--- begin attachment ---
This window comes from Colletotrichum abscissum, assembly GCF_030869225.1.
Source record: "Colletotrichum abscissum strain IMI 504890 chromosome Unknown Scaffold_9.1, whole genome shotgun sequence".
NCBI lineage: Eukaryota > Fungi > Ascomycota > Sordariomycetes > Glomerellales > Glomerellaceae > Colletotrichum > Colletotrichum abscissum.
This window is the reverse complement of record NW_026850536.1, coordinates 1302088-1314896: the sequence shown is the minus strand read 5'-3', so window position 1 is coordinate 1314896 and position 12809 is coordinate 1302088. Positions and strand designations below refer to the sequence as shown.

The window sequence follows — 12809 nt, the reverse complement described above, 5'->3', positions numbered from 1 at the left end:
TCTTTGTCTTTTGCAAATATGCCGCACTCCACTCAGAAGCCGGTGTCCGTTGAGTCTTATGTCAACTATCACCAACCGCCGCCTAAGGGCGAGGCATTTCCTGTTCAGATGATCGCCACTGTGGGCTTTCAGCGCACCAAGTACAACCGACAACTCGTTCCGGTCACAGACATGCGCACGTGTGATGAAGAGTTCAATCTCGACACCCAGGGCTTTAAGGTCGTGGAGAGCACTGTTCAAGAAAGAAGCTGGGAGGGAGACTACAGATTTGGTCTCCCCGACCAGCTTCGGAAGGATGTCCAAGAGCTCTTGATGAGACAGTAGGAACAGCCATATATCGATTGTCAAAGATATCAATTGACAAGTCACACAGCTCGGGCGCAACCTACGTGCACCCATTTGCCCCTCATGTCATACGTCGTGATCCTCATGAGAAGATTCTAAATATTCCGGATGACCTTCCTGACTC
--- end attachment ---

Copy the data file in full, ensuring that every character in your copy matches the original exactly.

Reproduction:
This window comes from Colletotrichum abscissum, assembly GCF_030869225.1.
Source record: "Colletotrichum abscissum strain IMI 504890 chromosome Unknown Scaffold_9.1, whole genome shotgun sequence".
NCBI lineage: Eukaryota > Fungi > Ascomycota > Sordariomycetes > Glomerellales > Glomerellaceae > Colletotrichum > Colletotrichum abscissum.
This window is the reverse complement of record NW_026850536.1, coordinates 1302088-1314896: the sequence shown is the minus strand read 5'-3', so window position 1 is coordinate 1314896 and position 12809 is coordinate 1302088. Positions and strand designations below refer to the sequence as shown.

The window sequence follows — 12809 nt, the reverse complement described above, 5'->3', positions numbered from 1 at the left end:
TCTTTGTCTTTTGCAAATATGCCGCACTCCACTCAGAAGCCGGTGTCCGTTGAGTCTTATGTCAACTATCACCAACCGCCGCCTAAGGGCGAGGCATTTCCTGTTCAGATGATCGCCACTGTGGGCTTTCAGCGCACCAAGTACAACCGACAACTCGTTCCGGTCACAGACATGCGCACGTGTGATGAAGAGTTCAATCTCGACACCCAGGGCTTTAAGGTCGTGGAGAGCACTGTTCAAGAAAGAAGCTGGGAGGGAGACTACAGATTTGGTCTCCCCGACCAGCTTCGGAAGGATGTCCAAGAGCTCTTGATGAGACAGTAGGAACAGCCATATATCGATTGTCAAAGATATCAATTGACAAGTCACACAGCTCGGGCGCAACCTACGTGCACCCATTTGCCCCTCATGTCATACGTCGTGATCCTCATGAGAAGATTCTAAATATTCCGGATGACCTTCCTGACTC